As horse and buggy were soon replaced by horseless carriages, the canals got filled in and when the town ran out of money for that and stopped, there remained a small network of canals and road alleyways that make up the Venice Canals of Venice, California. I've been to LA numerous times, but never knew about these hidden treasures until my son and I were out exploring and he wanted to find the "canals" that he had seen in a recent movie, Valentine's Day. Here are some scenes from our walk along the canals and over the bridges. These pictures do no justice to the charm, the lush colors, the architectural variety, and the cozy, friendly vibe of this long-cultivated community of artists. I recommend that you put your cursor over the images and click to enlarge them so you can begin to see some of the details of this unique neighborhood.

This needs to be appreciated in person. It's a water wall. Water spills down the undulating glass tile surfaces which gleam in the bright California sunshine.
Every window in this house is an original leaded glass design. Some clear, some with elaborate designs and colors.

Friday, January 14, 2011

We've got white peaks, too . . .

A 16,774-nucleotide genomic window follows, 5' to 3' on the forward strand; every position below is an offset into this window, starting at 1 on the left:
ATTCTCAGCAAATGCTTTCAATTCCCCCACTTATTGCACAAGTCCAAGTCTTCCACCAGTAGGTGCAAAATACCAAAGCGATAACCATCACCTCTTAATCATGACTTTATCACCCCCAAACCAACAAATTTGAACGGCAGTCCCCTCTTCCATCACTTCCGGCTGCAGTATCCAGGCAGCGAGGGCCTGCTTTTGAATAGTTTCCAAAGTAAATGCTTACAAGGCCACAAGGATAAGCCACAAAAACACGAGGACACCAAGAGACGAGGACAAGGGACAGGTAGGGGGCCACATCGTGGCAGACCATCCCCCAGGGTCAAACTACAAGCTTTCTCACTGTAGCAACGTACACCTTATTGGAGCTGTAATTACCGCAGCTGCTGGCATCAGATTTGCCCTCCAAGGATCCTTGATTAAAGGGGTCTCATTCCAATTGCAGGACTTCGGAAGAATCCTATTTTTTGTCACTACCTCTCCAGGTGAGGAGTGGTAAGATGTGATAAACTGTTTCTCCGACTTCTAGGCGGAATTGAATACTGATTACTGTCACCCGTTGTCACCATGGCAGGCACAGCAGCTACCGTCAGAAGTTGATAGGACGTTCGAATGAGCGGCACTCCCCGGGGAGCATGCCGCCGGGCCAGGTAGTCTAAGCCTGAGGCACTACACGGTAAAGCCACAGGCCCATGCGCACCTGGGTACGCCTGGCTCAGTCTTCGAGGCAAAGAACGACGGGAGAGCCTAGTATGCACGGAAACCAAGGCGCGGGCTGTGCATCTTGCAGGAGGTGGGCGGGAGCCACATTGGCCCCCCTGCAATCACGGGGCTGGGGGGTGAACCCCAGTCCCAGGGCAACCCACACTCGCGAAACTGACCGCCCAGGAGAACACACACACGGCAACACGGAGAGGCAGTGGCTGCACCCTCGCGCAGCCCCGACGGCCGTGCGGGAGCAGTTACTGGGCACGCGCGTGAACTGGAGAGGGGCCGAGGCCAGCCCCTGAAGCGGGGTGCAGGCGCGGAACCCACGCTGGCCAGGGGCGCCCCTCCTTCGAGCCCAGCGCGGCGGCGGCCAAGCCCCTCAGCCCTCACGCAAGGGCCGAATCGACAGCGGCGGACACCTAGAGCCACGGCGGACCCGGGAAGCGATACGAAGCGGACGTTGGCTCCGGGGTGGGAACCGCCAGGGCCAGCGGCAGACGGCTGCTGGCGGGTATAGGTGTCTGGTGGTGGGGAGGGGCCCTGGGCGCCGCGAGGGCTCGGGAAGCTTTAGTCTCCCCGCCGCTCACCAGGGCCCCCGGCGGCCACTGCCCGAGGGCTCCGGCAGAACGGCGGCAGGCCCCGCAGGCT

Not the kind my friends in Boston are experiencing, the white peaks I saw late this afternoon in South Pasadena were the peaks of tents under which I found a wide variety of fruits, vegetables and a huge assortment of tastes from many different cultures.

I had intended to take a disciplined walk around the Rose Bowl (3.3 miles) but when I arrived there some letters that were supposed to be mailed yesterday fell out of my car's visor and since it was 4:15 p.m. I figured I'd just find a mail box with a 5 p.m. pick up and go back to the Rose Bowl for my walk, but that's obviously not what happened. Here in LA mail boxes are sparse. I drove at least five miles before I found one and by then I was in South Pasadena on Mission St. Finding a parking space was another matter but I persisted. After finding the mailbox and making my way back to the car I noticed signs announcing a Farmer's Market 4-8 p.m. I followed the crowds heading there and found myself on a closed off street where at least fifty tents were pitched with lots of vendors.

Bolani vendor with lots of free samples

I got some exotic greens, sampled lots of great, mostly organic foods, Afghan bolani breads and sauces, and even some amazing ice cream. I couldn't resist the taste of Carmela's Mint Cacao Nib flavor so I bought myself a tiny helping of that which left a pleasant aftertaste on the tongue of fresh cream. Hmm. Where'd my fitness routine go today? I'll pick it up tomorrow.

James invited me to taste multiple ice cream flavors

The Metro stops right at the edge of this farmer's market that takes place all year around on Thursday afternoons. You can tell by the huge numbers of families and little kids that it's a favorite outing and many booths cater to the kids.

A great statue appears to be running for the Metro

A medley of three kinds of potatoes and (below) in another tent a huge medley of mushrooms